A person sits at a desk checking off symptoms on a worksheet, while other various items float on the desk including a stethoscope, medication, and a heartbeat printout.

Understanding Your Healthcare Provider

Lupus is called “the great imitator” because its symptoms overlap so many other diseases. Adding to the difficulty, lupus symptoms can be vague, come and go, and change over time. In fact, 63 percent of people with lupus are misdiagnosed at first, and 55 percent see four or more doctors before getting a correct diagnosis.1

Despite the difficulties in diagnosis and treatment, there are steps you can take to help yourself. Preparing for your doctor’s visits can help you get a correct diagnosis more quickly, manage your symptoms better, and feel more in control.

Educate yourself

You will make it easier for yourself and your doctor if you educate yourself about lupus. Thanks to the internet, this is simple. Online you can learn about the symptoms of lupus, its most commonly prescribed drugs and their side effects, what research is being done, and more. By educating yourself, you will be able to ask deeper questions of your doctor, and better understand what is going on with your body.

Good places to start include the Lupus Foundation of America, the Lupus Research Alliance, the Centers for Disease Control and Prevention, and the Office on Women’s Health.

Keep a symptom diary

It is easy to forget last month’s sudden joint pain, last week’s brain fog, or yesterday’s day-long headache when you are in the doctor’s office. The rash that has been on your neck for days may suddenly disappear. That is why a symptom diary can be so important.

Your diary can be as high- or low-tech as you like, but it should record the day, time, symptom, and severity at a minimum. It may also be helpful to track your sleep, menstrual cycle, and diet. Since lupus results in so many wildly different symptoms and those symptoms can change quickly, a diary will help you and your doctor spot trends.

Show your doctor your symptom list at the beginning of the appointment and explain the reason for your visit. Do not wait until the end.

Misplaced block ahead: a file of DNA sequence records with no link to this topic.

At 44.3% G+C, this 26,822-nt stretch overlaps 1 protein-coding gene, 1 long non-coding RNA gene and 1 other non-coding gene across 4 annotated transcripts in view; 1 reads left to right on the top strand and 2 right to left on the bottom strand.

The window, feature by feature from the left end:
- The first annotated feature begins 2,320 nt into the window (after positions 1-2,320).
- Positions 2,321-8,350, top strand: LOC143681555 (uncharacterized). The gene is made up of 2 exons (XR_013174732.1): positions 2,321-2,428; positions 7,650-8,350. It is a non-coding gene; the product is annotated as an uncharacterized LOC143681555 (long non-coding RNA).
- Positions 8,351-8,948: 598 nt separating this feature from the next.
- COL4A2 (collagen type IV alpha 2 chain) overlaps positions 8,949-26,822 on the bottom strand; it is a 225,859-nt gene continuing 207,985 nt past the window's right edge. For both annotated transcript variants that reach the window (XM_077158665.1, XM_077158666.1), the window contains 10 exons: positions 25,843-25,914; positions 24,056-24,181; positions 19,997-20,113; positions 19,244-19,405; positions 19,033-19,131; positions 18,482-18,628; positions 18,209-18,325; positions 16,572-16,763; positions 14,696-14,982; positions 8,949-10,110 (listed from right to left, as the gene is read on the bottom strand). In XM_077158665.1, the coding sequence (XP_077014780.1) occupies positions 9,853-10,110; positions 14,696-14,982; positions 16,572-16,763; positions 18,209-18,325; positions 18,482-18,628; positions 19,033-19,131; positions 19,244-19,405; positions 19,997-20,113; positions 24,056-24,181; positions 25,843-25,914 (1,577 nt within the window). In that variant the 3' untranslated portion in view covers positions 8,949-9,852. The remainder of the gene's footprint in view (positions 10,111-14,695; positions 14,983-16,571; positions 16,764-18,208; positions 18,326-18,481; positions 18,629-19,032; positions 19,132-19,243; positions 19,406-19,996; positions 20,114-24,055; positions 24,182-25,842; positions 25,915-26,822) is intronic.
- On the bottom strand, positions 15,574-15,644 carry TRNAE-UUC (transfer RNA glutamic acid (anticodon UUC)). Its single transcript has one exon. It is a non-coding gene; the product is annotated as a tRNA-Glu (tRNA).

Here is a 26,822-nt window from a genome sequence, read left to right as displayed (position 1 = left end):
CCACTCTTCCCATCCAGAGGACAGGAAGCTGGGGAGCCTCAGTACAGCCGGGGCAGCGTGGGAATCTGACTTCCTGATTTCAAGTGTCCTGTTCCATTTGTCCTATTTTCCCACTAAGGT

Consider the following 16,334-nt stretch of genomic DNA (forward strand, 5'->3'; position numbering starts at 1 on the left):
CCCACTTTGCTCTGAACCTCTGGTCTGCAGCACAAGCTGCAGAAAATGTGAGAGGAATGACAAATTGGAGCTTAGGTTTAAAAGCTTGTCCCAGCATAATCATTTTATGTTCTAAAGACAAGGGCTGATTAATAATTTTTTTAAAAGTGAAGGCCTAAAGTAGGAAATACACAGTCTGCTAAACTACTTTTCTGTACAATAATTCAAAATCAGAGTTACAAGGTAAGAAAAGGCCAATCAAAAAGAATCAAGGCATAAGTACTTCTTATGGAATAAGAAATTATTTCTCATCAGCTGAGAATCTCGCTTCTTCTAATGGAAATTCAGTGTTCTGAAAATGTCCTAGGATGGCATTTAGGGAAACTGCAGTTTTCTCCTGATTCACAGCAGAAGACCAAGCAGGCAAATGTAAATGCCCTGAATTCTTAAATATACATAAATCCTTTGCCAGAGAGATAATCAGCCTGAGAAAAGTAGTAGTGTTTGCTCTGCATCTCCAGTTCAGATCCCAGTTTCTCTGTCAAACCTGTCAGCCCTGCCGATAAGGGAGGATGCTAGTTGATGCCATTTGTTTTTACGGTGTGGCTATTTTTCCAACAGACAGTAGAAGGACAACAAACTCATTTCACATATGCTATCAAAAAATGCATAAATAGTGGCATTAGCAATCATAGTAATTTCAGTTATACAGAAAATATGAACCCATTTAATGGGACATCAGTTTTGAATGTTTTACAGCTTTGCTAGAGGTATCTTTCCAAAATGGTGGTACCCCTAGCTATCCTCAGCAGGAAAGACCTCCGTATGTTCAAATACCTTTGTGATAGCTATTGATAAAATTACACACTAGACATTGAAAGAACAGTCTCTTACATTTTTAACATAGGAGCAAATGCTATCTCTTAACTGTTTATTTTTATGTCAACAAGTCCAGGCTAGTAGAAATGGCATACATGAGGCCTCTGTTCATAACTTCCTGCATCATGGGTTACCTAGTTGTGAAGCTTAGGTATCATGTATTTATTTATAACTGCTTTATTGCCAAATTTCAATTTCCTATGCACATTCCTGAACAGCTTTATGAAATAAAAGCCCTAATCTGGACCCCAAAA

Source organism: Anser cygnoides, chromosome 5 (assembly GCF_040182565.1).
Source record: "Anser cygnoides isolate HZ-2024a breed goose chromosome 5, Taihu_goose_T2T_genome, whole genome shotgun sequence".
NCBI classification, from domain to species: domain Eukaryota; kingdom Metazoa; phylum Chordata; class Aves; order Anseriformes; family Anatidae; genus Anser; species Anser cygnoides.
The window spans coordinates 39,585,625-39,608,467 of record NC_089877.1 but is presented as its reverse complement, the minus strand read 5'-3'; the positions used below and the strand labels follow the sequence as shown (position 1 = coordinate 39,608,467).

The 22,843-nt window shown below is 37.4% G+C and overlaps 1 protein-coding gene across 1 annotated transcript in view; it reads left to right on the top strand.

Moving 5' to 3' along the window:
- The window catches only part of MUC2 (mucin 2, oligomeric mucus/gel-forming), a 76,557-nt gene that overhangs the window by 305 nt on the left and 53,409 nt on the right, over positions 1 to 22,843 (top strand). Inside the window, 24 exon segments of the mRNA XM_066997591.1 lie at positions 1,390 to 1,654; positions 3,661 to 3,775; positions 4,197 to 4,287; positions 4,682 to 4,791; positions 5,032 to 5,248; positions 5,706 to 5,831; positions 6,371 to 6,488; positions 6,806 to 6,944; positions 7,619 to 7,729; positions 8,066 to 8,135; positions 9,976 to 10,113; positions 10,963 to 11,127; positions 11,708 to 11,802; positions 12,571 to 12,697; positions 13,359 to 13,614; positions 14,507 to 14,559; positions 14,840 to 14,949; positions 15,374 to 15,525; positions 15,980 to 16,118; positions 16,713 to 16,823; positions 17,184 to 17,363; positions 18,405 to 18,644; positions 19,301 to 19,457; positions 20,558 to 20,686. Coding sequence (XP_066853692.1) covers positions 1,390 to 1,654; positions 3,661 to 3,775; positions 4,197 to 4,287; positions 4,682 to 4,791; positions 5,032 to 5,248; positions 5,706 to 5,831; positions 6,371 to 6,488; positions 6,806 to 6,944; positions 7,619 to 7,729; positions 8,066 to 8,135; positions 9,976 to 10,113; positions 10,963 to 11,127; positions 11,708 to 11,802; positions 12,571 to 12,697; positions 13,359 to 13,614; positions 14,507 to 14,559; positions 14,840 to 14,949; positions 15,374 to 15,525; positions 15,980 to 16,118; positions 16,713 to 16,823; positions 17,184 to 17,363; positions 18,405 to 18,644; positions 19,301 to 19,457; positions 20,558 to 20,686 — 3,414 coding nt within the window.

Bring a list of your medications

Remember to bring a list of all of the drugs and supplements you take, including over-the-counter drugs. Your list should include the drug name, the strength taken, and the amount you take. Your doctor will need this information to help figure out what medicines are working for you and which ones are not. Your pharmacist will need this information to help you avoid any drug interactions.

Be prepared to answer these questions

Your doctor will ask you a series of questions related to the most common symptoms of lupus. The questions may include:2-3

  • Do you get rashes after being out in the sun? Do you get a rash on your face that spreads across your cheeks and nose?
  • Do you get mouth sores that last a few days or longer?
  • Do you feel swelling and pain in your joints? Which ones? How often?
  • Does your chest hurt when you breathe deeply?
  • Do you sometimes have trouble concentrating or remembering things? How often? How long does this tend to last?
  • Do you get headaches?
  • Do you sometimes run a fever when you are not otherwise sick?
  • Have you noticed any hair loss?
  • Do you have dry eyes or mouth?
  • How are you sleeping?
  • Have you noticed a pattern to your symptoms? For instance, do you feel especially tired after being in the sun? Does something make your symptoms worse or better?
  • When did these symptoms start?

Write down your questions

In the days before your doctor visit, write down any questions you have. Give yourself plenty of time to think through what you want to know more about. It may help to think of your doctor as a consultant who knows about lupus while you are the expert on you. Ask about your symptoms, your medications and supplements, what your test results mean, tips for managing your symptoms better, any changes you have noticed, and referrals to specialists.

Be prepared for tests

To diagnose lupus, your doctor will order a series of blood tests to check for the presence of antibodies and inflammation. Your urine will be checked to look for inflammation in the kidneys. Your blood pressure and temperature will be checked. You may also need to have x-rays of your chest if you are experiencing chest pain, or your hands, wrists, elbows, or knees if you are experiencing joint pain. Wearing comfortable clothing with sleeves that can be easily rolled up will make this process easier.

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Written by: Jessica Johns Pool | Last reviewed: January 2020